Undoubtedly, the sport of cricket requires a lot of submission to the decisions of umpires. Swearing is not officially condoned on the field. Though Americans are widely considered as being rowdy and having less respect for rules, this explanation is also sociologically inaccurate as the Americans enjoy many similar sports like tennis and golf whilst respecting the rules. On the other hand, Canadians are considered as mild-mannered as polite, essential requisites for the sport, yet the game never took off in the great white north.
The English ruled over both Canada and the USA for a better part of their history. This perspective focuses on the negative disposition of Americans and Canadians towards the British and postulates that it is because of their aversion to the United Kingdom that they refuse to acknowledge Cricket as a proper sport.
This explanation can also be countered in many ways. For example, the Australians have a terrible history with the British with their ancestors being sent to the sea-locked country in accordance with the English Penal System. There is no reason why Canadians would have more aversion to their former colonizers than the people of India, Pakistan, Bangladesh and South Africa, where arguably much more atrocities were committed. Finally, the enjoyment of other British-origin sports like tennis and golf by Americans and Canadians delivers the knockout punch to this theory.
The most logical reason for the downfall of Cricket in USA and Canada
The most logical and probable reason for the non-popularity of cricket in the North American countries is the contemporary rise of baseball. The rise of popularity of baseball and the decline are temporally consistent which marks some truth to this theory. Along with the rise of the American sport, the ‘clubby exclusiveness’ of the British elite in Canada played a major role in discouraging the younger people of the country to pursue the sport.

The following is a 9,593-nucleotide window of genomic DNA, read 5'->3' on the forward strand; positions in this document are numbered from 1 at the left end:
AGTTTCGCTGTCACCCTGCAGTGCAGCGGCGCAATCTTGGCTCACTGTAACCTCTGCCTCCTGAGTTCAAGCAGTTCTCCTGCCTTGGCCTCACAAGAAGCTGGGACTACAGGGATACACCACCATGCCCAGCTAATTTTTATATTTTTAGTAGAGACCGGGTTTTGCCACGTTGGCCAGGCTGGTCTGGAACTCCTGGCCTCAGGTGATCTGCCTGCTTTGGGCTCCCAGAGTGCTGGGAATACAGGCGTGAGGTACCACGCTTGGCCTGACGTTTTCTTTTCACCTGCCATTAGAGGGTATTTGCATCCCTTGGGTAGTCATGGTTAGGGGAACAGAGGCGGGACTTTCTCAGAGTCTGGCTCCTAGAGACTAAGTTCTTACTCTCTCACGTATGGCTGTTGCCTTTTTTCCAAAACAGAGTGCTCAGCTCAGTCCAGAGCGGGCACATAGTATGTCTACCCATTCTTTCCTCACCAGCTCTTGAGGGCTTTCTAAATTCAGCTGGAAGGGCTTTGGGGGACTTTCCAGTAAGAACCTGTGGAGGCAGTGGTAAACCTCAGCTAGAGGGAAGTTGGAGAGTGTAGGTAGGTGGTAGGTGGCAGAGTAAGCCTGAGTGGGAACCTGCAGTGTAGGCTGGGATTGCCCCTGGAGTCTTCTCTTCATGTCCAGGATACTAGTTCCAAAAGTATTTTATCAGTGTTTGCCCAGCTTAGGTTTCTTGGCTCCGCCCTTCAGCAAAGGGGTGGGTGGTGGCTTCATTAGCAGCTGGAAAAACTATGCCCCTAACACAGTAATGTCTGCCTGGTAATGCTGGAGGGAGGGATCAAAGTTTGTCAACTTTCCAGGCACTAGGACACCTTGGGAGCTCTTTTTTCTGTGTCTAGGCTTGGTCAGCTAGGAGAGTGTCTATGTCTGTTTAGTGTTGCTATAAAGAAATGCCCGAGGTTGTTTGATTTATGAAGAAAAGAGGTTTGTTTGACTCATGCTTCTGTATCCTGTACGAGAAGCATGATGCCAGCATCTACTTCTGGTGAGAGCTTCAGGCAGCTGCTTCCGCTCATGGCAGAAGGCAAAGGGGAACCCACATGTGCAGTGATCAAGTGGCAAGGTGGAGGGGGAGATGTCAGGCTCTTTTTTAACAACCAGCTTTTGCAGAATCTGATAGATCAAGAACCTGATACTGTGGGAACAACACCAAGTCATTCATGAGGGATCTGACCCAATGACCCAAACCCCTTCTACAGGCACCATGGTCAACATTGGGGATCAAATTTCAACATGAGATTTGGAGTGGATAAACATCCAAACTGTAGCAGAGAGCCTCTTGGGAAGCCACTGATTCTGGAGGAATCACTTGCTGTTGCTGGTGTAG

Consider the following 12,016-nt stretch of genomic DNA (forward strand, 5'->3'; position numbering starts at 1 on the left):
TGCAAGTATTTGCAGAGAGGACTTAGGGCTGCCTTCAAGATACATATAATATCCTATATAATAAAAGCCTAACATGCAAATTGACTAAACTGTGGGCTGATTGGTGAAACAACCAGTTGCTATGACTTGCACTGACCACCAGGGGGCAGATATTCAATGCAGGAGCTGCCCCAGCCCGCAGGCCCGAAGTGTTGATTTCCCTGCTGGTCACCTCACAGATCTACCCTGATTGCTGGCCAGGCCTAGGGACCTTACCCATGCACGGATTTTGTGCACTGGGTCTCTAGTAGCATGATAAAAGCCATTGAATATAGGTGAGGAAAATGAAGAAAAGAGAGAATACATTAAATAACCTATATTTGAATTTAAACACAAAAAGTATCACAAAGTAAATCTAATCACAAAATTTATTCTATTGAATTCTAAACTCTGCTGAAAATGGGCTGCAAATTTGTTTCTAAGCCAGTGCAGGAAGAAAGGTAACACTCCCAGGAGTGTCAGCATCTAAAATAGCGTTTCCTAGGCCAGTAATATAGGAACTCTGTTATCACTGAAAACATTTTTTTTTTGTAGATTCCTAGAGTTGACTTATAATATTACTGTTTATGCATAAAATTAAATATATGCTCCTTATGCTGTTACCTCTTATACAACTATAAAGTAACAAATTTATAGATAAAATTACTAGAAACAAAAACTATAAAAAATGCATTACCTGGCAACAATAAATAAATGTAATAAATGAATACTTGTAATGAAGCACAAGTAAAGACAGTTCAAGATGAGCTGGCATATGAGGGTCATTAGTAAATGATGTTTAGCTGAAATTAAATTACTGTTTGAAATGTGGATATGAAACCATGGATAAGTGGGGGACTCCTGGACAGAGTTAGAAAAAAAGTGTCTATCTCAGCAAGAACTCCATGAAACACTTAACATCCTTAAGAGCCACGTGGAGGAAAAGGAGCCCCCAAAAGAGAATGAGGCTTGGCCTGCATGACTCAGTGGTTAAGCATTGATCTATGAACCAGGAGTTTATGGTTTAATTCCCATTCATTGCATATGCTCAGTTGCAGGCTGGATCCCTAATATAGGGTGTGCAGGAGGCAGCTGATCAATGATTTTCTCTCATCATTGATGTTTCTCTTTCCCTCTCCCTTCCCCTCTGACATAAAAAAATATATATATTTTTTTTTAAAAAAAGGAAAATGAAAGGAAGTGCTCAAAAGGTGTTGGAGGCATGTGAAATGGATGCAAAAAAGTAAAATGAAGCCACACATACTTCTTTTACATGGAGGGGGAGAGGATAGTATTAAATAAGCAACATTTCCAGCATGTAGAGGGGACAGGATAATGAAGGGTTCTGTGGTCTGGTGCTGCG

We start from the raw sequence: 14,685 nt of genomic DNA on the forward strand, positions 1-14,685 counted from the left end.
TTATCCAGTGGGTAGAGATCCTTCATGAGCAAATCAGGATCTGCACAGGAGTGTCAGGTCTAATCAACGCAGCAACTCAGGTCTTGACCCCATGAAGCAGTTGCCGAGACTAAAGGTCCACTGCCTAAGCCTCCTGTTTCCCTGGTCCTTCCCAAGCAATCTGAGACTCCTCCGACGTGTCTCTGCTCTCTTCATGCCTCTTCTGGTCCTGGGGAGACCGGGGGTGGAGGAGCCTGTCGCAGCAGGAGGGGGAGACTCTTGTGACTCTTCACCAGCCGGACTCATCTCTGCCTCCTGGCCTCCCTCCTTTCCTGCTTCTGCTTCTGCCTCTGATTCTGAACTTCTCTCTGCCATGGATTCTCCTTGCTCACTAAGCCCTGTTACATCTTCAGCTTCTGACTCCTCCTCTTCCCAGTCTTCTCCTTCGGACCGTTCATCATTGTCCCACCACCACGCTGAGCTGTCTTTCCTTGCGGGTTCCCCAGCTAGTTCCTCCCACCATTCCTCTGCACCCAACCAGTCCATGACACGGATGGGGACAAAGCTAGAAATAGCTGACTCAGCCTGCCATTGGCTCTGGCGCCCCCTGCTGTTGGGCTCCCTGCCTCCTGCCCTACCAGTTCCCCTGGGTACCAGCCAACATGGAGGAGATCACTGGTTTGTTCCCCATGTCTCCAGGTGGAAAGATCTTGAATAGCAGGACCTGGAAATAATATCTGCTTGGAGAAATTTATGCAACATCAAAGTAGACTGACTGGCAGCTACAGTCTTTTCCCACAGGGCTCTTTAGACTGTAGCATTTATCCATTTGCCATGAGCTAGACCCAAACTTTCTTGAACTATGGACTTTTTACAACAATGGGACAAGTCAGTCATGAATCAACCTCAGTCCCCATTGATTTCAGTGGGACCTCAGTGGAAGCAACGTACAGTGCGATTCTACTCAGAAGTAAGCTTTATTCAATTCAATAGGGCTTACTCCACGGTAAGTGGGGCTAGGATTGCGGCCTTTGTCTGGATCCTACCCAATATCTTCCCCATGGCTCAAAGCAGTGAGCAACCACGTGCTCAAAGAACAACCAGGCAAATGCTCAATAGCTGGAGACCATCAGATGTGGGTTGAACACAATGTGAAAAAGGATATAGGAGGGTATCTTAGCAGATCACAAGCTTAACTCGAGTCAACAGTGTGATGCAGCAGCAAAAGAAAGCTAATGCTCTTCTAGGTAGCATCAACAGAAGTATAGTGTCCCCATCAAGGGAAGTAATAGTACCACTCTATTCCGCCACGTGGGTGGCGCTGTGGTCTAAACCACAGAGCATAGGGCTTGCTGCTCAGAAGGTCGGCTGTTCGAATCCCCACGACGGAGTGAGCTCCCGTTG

It can be safely said that A.G Spalding, an American businessman and sports manufacturer played a major role in closing the doors for cricket in America. His contributions towards the popularisation of baseball led to a consequent decline in cricket. On one hand, he promoted the highest possible level of play for baseball with the widest possible audience by creating and managing a system of professional leagues and commercializing the sport. On the other hand, he built a manufacturing and marketing empire that was devoted to advertise the game thoroughly and bring the game to the masses.
Cricket was increasingly projected as a feminine sport which was just a general pastime for the elites and had nothing to do with the masses of America. ‘Cricket is a pastime, Baseball is War’ became popular in USA and Canada. The addition of Baseball as a sport in colleges and sports-based scholarships along with the introduction of professional leagues dealt the final blow to cricket in both the countries.
Thus, it can be safely postulated that the rise in popularity of baseball along with the exclusionist practices of the British elite is primarily responsible for the failure of Cricket in the USA and Canada.